Next week- Trip around the world!! Or at least around Europe. We are leaving tomorrow for a whole week of travel (by car! AH) visiting Zurich (the foreign part of Switzerland that I have not visited yet…they speak German there- how bizarre!), Austria, and Italy.

So, that is all I have time for.
Ps- in other news, I have started a new blog that I will reserve for photos only. There are just a few pictures on there now, but I am planning on adding many, many more when I return from the Easter break! You can find my other blog here

I didn’t know that they celebrated St. Patrick’s Day in Switzerland, but apparently there are a few Irish souls here in Lausanne who enjoy a jig and a Guinness if the occasion calls for it on a certain day in the middle of March.

Last night, I was fortunate enough have the opportunity to attend one of the [only?] St. Patrick’s Day celebrations here in Lausanne. It took place at the fairly packed from wall-to-wall King Size Pub at Le Flon. There was a legit “Irish” band playing on the stage, speaking plenty of French in between singing “Whiskey in the Jar” and “The Wearing of the Green.” Very strange indeed, yet surprisingly entertaining!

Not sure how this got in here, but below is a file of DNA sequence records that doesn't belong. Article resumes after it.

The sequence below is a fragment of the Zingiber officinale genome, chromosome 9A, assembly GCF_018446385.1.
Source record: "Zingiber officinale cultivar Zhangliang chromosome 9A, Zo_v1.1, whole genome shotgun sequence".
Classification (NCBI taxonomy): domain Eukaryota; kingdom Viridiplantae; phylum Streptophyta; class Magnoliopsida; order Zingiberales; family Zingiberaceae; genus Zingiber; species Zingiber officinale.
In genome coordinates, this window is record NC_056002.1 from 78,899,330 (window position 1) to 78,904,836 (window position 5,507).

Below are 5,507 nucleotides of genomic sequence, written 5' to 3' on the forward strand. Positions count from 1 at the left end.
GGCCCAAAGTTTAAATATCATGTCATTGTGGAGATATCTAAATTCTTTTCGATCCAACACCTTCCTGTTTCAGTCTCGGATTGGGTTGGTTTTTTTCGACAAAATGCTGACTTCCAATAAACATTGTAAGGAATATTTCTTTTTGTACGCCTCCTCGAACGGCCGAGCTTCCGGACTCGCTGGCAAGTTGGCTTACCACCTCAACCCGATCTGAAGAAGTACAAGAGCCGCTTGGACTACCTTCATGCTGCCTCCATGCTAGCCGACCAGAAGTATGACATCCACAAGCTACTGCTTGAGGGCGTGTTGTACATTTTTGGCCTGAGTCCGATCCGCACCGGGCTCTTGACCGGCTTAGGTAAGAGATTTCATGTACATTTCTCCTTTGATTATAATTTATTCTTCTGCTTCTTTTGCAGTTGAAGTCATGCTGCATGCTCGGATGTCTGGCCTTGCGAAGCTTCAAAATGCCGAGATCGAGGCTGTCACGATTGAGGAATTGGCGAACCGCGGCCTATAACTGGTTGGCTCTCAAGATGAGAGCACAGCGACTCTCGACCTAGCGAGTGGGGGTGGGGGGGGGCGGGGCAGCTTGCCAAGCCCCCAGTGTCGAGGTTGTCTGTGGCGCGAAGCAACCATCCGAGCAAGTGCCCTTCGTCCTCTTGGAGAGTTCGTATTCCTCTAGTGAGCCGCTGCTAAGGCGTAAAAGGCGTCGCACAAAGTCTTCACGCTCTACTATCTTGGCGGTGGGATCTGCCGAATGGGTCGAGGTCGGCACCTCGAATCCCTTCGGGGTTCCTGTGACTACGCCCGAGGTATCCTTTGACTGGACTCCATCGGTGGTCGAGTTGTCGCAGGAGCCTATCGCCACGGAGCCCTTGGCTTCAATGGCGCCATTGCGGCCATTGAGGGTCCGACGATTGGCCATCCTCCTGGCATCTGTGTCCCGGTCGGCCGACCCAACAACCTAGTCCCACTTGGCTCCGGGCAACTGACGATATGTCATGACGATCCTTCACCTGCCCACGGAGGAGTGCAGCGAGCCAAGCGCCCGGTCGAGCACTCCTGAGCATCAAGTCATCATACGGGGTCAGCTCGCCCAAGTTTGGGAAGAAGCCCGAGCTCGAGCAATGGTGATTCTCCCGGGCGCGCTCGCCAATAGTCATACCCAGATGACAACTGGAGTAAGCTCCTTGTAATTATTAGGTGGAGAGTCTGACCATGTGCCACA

The King Size is one of the main places Lausanne where it’s really “cool” to speak English. Most of the bartenders at least try to speak a few words of English, and they might even strike up a conversation with you if they hear your American accent (it’s probably cooler if you have a British accent…but I don’t have access to one of those).

I found it amusing that the workers were all clad in Scottish kilts…but it’s all celtic, eh? Overall, it was a great night, and I wore green, as to avoid getting pinched (not punched, as my roommate initially thought I had meant…)
If ever I’m in Lausanne on St. Patrick’s Day again, I will most definitely be attending the festivities at The King Size Pub! And you should too!

Addendum: